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Published: Tuesday, 8/28/2007

Jobe judge sets Oct. ruling on police interview

BY ERICA BLAKE
BLADE STAFF WRITER
Robert Jobe listens to the proceedings in court yesterday. Robert Jobe listens to the proceedings in court yesterday.
THE BLADE/LORI KING Enlarge | Buy This Photo

A Lucas County common pleas judge will decide Oct. 4 whether statements Robert Jobe made to Toledo police after he was arrested for the murder of an undercover detective will be admissible at the youth's trial.

Judge Charles Doneghy heard more testimony yesterday during a hearing on a motion to suppress statements made by Robert Jobe, the North Toledo teen charged with the Feb. 21 shooting death of vice Detective Keith Dressel.

The judge asked defense attorneys and prosecutors to submit their arguments in writing and promised a decision early in October.

Outside the courtroom, Assistant County Prosecutor Dean Mandros said it is the state's burden to prove police acted appropriately while interviewing the 15-year-old.

"We have to show he waived his rights under Miranda and he did so knowingly, willingly, and intelligently," he said, adding that if Judge Doneghy agrees, the statements could be admitted during trial.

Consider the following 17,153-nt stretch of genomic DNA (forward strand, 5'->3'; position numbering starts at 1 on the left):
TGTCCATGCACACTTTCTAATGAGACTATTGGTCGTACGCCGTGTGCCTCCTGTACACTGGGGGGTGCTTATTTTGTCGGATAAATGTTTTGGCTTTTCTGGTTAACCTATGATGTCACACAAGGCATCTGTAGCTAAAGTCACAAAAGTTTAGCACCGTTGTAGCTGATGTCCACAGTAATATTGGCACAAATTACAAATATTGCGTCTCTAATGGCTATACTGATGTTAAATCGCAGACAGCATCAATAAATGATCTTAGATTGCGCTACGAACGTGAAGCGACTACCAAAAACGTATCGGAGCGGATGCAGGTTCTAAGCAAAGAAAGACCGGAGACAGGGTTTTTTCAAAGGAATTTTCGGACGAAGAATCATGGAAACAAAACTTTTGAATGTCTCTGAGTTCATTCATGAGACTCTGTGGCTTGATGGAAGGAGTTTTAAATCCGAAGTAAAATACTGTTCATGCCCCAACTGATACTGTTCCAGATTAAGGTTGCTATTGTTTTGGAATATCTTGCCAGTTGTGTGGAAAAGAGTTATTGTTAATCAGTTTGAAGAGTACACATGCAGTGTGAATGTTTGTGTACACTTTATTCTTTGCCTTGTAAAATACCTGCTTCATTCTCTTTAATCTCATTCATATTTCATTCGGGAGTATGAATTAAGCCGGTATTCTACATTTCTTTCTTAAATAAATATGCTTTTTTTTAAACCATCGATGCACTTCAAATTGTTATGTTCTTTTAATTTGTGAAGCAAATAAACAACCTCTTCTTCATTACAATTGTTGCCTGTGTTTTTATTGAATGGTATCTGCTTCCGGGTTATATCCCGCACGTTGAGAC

The hearing was a continuation from Thursday when the teen's mother, Diane, testified about her interaction with police officers before she was able to see her son. She said officers told her to speak to her son and suggested she persuade him to cooperate.

Defense attorneys suggested during the questioning of both Ms. Jobe and detectives that investigators used the teen's mother to coerce a statement from her son.

David Klucas, an attorney for the teen, also questioned detectives about how many times the Jobe youth asked for an attorney before his mother was brought in to see him.

In the motion to suppress, Mr. Klucas and Ann Baronas, another defense attorney, argued that the teen asked for an attorney "no less than four times" and was never provided one.

Mr. Mandros said yesterday although police are expected to stop questioning suspects after they request a lawyer, it is up to a judge to appoint one. He said suspects have the right to say they don't want to talk to police, and have the right to change their minds.

Mr. Klucas said the arguments to suppress the statements will be outlined in the memorandum, which is due to the judge by Sept. 14. Prosecutors have an extra week to respond in writing.



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